Consuming Ocean Island: Stories of People and Phosphate from Banaba

Indiana University Press
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Consuming Ocean Island tells the story of the land and people of Banaba, a small Pacific island, which, from 1900 to 1980, was heavily mined for phosphate, an essential ingredient in fertilizer. As mining stripped away the island's surface, the land was rendered uninhabitable, and the indigenous Banabans were relocated to Rabi Island in Fiji. Katerina Martina Teaiwa tells the story of this human and ecological calamity by weaving together memories, records, and images from displaced islanders, colonial administrators, and employees of the mining company. Her compelling narrative reminds us of what is at stake whenever the interests of industrial agriculture and indigenous minorities come into conflict. The Banaban experience offers insight into the plight of other island peoples facing forced migration as a result of human impact on the environment.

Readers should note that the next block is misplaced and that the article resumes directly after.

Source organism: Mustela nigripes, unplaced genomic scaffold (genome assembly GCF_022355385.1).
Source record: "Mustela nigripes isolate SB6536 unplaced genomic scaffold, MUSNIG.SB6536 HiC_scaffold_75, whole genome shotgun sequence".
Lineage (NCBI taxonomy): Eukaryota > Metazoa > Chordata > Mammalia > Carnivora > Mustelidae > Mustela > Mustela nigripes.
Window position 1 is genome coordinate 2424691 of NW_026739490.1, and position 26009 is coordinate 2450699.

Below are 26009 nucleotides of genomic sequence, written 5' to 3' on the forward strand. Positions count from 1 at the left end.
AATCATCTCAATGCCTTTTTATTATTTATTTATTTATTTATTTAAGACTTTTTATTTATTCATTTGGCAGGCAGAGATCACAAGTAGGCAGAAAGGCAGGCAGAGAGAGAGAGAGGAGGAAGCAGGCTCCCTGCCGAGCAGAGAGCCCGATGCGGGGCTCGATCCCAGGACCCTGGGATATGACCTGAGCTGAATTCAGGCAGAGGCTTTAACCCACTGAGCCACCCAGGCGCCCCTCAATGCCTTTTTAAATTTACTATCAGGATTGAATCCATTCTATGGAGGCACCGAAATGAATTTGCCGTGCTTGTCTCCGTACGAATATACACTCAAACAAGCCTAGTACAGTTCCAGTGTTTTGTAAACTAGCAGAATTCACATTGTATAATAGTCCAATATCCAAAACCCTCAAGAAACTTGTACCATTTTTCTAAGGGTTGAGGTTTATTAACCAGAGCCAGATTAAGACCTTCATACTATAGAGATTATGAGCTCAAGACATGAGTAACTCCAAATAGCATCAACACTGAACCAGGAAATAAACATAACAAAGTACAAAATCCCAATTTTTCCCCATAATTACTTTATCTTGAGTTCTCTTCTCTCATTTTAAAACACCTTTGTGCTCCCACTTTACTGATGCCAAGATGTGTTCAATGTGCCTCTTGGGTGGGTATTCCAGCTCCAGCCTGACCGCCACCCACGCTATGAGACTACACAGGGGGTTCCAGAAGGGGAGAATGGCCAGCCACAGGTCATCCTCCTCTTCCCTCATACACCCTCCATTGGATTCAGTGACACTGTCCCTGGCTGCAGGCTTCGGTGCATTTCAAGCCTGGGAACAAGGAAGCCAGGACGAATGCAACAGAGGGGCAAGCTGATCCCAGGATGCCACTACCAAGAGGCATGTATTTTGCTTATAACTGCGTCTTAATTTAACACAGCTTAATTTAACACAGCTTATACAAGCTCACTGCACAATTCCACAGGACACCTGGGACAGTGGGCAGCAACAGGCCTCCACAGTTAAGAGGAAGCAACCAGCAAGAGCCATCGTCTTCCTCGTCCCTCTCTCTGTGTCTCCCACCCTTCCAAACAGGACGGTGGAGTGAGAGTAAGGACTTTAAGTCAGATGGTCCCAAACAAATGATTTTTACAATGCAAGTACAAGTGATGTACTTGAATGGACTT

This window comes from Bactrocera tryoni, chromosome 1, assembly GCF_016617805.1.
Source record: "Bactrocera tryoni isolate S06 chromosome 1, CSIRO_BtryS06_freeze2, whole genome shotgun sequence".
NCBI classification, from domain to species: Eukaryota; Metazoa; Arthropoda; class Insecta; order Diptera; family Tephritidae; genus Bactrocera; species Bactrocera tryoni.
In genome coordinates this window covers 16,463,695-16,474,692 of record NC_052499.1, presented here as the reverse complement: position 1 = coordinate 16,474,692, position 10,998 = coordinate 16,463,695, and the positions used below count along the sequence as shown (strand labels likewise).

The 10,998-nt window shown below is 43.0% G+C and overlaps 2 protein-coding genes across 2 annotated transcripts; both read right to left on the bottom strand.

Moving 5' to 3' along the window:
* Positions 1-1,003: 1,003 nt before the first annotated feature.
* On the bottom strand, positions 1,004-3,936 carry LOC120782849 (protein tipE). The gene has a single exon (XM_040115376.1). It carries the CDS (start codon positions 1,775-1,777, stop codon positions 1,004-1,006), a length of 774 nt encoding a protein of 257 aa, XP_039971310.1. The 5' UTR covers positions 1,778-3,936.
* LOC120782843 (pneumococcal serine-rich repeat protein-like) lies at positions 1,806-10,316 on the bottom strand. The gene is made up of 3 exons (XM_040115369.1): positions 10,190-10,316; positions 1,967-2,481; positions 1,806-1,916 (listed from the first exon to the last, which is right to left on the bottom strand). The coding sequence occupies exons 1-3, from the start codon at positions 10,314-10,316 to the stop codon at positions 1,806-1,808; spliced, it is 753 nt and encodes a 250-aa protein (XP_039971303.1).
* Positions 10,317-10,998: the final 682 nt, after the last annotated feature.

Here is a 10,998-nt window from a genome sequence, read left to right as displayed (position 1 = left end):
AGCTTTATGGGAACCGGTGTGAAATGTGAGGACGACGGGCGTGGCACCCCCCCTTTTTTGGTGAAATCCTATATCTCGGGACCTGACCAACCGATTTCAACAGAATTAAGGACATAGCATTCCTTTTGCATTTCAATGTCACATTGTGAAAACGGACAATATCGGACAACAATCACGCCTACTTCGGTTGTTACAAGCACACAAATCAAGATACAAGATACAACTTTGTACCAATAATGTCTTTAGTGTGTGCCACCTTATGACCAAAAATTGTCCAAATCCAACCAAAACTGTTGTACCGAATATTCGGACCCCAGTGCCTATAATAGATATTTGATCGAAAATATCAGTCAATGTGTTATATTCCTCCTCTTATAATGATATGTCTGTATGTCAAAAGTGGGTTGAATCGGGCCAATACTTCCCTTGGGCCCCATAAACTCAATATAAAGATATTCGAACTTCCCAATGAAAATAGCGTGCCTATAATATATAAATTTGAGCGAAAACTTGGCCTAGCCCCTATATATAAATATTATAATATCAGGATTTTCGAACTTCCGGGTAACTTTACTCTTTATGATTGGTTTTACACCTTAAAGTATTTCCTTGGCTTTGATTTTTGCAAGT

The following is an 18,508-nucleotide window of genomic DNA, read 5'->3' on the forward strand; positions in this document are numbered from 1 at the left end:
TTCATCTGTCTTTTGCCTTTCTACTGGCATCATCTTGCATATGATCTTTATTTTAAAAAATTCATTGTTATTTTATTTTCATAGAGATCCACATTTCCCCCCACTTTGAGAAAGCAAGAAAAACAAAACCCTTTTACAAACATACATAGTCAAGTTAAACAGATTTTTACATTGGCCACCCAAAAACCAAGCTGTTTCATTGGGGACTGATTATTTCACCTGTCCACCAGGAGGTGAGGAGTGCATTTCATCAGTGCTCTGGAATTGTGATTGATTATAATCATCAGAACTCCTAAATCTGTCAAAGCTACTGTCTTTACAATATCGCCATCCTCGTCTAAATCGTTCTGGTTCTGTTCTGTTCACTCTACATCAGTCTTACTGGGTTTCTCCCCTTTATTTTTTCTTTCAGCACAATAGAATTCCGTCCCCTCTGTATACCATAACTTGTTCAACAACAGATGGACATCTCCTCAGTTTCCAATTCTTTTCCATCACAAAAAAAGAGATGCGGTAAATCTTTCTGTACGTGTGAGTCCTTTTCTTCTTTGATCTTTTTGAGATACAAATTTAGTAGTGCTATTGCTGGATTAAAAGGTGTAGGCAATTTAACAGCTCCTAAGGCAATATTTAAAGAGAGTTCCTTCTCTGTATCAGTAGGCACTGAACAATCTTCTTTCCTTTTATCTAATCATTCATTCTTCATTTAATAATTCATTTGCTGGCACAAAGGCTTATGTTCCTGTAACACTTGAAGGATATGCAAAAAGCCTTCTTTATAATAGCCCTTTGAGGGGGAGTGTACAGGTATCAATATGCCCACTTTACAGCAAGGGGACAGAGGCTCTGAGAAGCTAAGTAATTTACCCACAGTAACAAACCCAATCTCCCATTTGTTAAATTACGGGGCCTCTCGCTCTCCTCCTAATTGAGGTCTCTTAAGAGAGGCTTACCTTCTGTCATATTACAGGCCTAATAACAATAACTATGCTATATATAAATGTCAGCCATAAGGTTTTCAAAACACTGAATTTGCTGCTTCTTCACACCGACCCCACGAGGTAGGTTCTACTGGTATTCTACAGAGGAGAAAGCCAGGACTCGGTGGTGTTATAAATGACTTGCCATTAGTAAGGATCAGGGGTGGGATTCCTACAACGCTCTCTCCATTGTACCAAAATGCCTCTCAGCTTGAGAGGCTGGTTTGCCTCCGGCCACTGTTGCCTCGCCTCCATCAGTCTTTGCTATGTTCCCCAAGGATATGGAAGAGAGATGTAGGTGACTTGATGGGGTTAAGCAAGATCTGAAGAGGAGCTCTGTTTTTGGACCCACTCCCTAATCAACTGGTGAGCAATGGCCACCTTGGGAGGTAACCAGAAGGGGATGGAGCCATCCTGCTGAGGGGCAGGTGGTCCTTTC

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About the author

Katerina Martina Teaiwa is Head of the Department of Gender, Media and Cultural Studies and Pacific Studies Convener in the College of Asia and the Pacific at the Australian National University. Born and raised in the Fiji Islands, she is of Banaban, I-Kiribati, and African American heritage.

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Additional Information

Publisher
Indiana University Press
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Published on
Dec 27, 2014
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Pages
272
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ISBN
9780253014603
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Language
English
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Genres
History / Oceania
Social Science / Anthropology / Cultural & Social
Social Science / Ethnic Studies / General
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Content Protection
This content is DRM protected.
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Available on Android devices
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Eligible for Family Library

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